- The Washington Times - Thursday, August 12, 2004

MIAMI (AP) — Florida braced for a potential double dose of hurricanes today, ordering Florida Keys visitors to get out of Hurricane Charley’s path and preparing for possible flooding as Tropical Storm Bonnie approached the already soaked Panhandle.

Bonnie, which was approaching hurricane strength yesterday, was forecast to hit the state early today, at least 12 hours earlier than Charley.

The prospect of back-to-back hurricanes prompted Gov. Jeb Bush to declare a state of emergency for all of Florida as schools and government offices announced closings and forecasters warned residents to prepare for the worst.

Such a double-whammy hasn’t happened in Florida since Oct. 17, 1906, when two tropical storms hit the state, said Ken Reeves, the senior meteorologist at AccuWeather, a commercial forecasting center.

The National Hurricane Center issued a hurricane watch or warning for most of northwest Florida, from the Alabama border to the Suwannee River on the Florida-Georgia border, because of Bonnie. The warning means hurricane conditions are possible within a day, and the watch means within 36 hours.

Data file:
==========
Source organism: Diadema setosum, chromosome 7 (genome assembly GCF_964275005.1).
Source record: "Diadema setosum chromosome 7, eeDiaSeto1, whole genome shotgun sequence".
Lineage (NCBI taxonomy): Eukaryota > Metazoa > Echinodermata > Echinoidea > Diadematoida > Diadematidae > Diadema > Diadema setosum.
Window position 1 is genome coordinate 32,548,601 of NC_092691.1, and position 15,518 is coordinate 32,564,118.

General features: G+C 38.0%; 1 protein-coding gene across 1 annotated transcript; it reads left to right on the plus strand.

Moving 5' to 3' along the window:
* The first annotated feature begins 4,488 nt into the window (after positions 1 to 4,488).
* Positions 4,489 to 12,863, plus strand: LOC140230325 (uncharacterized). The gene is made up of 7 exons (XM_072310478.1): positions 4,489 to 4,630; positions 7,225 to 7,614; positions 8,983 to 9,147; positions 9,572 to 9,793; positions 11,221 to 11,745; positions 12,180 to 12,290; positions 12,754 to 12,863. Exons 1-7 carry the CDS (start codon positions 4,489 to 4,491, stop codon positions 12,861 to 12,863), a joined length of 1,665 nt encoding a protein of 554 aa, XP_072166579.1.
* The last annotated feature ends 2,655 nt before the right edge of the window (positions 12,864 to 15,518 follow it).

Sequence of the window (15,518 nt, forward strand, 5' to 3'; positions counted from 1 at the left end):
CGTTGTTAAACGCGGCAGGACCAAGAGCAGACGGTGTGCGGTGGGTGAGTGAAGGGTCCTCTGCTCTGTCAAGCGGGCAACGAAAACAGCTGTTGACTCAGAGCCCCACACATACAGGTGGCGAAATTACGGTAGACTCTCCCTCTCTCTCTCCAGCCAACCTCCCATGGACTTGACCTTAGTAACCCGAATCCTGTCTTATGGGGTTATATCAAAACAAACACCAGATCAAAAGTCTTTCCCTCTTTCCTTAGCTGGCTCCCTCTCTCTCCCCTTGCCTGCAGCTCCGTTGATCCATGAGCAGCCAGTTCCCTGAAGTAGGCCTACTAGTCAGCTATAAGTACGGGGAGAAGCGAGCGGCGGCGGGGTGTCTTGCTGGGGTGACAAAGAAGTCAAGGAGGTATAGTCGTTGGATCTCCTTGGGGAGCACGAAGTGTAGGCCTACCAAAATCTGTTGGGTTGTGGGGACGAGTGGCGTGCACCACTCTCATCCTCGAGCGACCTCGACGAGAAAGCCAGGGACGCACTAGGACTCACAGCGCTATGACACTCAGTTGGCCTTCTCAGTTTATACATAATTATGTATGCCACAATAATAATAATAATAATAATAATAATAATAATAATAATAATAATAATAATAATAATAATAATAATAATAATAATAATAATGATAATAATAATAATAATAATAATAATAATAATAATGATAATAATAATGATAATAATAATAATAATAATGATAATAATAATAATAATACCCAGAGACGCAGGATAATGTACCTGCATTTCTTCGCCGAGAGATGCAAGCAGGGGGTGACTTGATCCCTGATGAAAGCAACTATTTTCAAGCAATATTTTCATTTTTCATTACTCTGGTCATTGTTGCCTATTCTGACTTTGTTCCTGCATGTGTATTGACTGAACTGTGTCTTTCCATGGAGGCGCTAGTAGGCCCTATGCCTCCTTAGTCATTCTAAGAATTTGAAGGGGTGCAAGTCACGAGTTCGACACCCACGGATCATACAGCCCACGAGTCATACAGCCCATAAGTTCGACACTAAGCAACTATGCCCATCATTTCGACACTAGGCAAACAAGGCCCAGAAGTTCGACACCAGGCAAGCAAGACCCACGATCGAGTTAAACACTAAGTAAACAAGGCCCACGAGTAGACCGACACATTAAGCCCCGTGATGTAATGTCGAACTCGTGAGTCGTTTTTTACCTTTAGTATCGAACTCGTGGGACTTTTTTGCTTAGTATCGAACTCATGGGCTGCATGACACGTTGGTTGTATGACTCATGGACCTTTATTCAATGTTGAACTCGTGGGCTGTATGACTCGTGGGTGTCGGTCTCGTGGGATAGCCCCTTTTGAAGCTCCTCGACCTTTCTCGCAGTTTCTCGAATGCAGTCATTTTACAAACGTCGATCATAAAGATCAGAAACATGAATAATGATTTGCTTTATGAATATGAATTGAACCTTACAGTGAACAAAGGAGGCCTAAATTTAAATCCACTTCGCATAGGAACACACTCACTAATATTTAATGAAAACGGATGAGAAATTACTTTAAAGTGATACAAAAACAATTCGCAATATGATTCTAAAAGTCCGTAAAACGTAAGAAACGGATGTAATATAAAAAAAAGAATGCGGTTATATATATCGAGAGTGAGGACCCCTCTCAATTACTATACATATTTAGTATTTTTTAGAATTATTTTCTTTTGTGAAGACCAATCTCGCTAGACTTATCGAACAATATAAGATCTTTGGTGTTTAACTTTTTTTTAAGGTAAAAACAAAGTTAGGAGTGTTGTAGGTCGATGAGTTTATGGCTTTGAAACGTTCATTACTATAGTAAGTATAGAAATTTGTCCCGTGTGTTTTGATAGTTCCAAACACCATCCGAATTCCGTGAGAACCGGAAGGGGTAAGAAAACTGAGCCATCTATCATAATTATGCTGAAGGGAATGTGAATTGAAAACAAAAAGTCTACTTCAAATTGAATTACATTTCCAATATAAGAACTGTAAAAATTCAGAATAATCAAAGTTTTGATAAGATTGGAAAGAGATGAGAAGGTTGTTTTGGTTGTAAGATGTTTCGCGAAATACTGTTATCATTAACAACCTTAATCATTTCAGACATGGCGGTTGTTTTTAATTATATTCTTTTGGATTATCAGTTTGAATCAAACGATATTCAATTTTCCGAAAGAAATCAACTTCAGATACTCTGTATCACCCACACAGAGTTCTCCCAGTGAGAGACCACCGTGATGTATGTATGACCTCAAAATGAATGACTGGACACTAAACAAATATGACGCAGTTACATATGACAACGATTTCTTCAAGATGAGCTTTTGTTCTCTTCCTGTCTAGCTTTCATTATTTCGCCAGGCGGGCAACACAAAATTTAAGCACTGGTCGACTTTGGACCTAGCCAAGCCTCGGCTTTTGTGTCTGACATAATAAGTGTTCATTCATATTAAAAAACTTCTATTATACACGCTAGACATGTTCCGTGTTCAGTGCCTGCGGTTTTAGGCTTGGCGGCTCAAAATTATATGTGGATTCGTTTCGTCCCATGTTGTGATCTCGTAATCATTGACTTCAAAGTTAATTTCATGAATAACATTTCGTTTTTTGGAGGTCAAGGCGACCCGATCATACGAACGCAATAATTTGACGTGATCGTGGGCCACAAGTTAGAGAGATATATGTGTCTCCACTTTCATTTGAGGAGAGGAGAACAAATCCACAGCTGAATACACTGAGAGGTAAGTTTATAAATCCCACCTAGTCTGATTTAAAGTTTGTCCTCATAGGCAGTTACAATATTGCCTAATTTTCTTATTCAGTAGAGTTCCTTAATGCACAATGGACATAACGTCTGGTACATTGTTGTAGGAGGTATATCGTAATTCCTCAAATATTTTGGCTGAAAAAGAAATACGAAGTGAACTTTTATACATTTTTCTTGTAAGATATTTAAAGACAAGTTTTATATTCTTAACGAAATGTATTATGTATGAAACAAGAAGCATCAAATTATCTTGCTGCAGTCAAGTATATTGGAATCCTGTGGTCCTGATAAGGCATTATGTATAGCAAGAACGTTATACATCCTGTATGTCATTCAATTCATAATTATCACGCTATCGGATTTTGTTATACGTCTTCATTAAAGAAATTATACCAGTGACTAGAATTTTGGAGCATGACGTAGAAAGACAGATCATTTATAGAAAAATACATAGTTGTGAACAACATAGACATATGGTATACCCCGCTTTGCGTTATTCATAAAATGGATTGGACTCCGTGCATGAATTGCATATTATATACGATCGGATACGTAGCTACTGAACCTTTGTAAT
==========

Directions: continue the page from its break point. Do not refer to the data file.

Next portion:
Charley grew to hurricane strength around midday yesterday before spinning by Jamaica and doing some minor damage. Hurricane watches were posted for the Keys, the southwestern Florida mainland and western Cuba. A hurricane warning was issued for the Cayman Islands.

Charley was forecast to hit or pass close to the lower Keys late today, then hit the southwestern Florida mainland early tomorrow with winds of 85 to 105 mph, forecasters said.

Monroe County emergency officials told visitors to evacuate the entire 100-mile-long island chain. The trip can take several hours because there is only one road, the Overseas Highway, from Key West to Key Largo and only two linking Key Largo to the mainland.

At a Days Inn in Key West, manager Lisa Kaminski already had started telling the hotel’s approximately 200 guests that they had to leave and warning off people who had reservations.

“We’re telling people that the hurricane will probably be here Friday and it’s in their best interest not to come,” she said.

But she said she and her employees weren’t worried. “We’re staying. This isn’t a big one,” Miss Kaminski said.

Mr. Bush activated the Florida National Guard to prepare to respond to any damage and said more evacuations may be needed.

Public schools were scheduled to be closed today and tomorrow in the Keys, and schools and government offices were to be closed today in parts of the Panhandle.

At 8 p.m. yesterday, Charley had top sustained winds of about 75 mph and was expected to strengthen.

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